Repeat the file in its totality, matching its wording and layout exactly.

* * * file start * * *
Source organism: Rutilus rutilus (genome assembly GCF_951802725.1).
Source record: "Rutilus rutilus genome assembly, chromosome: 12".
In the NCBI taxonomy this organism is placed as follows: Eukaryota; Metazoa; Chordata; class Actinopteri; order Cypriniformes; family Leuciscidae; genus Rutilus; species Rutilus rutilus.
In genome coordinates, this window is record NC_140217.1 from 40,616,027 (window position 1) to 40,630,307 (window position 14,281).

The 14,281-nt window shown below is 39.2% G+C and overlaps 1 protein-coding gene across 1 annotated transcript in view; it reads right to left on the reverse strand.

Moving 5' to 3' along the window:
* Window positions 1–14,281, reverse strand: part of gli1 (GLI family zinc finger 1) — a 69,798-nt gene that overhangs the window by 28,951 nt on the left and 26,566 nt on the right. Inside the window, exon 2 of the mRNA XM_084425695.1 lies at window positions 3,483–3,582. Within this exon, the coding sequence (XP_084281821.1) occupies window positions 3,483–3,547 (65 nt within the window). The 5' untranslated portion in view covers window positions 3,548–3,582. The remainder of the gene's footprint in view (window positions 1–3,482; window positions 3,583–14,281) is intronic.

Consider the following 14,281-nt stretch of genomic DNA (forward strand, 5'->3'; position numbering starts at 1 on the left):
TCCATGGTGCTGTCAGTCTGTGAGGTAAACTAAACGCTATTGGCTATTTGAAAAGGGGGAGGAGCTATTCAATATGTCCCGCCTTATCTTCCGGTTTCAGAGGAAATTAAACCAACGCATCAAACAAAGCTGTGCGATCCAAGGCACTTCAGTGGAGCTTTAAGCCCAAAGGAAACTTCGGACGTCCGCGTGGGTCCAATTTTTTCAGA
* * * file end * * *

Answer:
Source organism: Rutilus rutilus (genome assembly GCF_951802725.1).
Source record: "Rutilus rutilus genome assembly, chromosome: 12".
In the NCBI taxonomy this organism is placed as follows: Eukaryota; Metazoa; Chordata; class Actinopteri; order Cypriniformes; family Leuciscidae; genus Rutilus; species Rutilus rutilus.
In genome coordinates, this window is record NC_140217.1 from 40,616,027 (window position 1) to 40,630,307 (window position 14,281).

The 14,281-nt window shown below is 39.2% G+C and overlaps 1 protein-coding gene across 1 annotated transcript in view; it reads right to left on the reverse strand.

Moving 5' to 3' along the window:
* Window positions 1–14,281, reverse strand: part of gli1 (GLI family zinc finger 1) — a 69,798-nt gene that overhangs the window by 28,951 nt on the left and 26,566 nt on the right. Inside the window, exon 2 of the mRNA XM_084425695.1 lies at window positions 3,483–3,582. Within this exon, the coding sequence (XP_084281821.1) occupies window positions 3,483–3,547 (65 nt within the window). The 5' untranslated portion in view covers window positions 3,548–3,582. The remainder of the gene's footprint in view (window positions 1–3,482; window positions 3,583–14,281) is intronic.

Consider the following 14,281-nt stretch of genomic DNA (forward strand, 5'->3'; position numbering starts at 1 on the left):
TCCATGGTGCTGTCAGTCTGTGAGGTAAACTAAACGCTATTGGCTATTTGAAAAGGGGGAGGAGCTATTCAATATGTCCCGCCTTATCTTCCGGTTTCAGAGGAAATTAAACCAACGCATCAAACAAAGCTGTGCGATCCAAGGCACTTCAGTGGAGCTTTAAGCCCAAAGGAAACTTCGGACGTCCGCGTGGGTCCAATTTTTTCAGA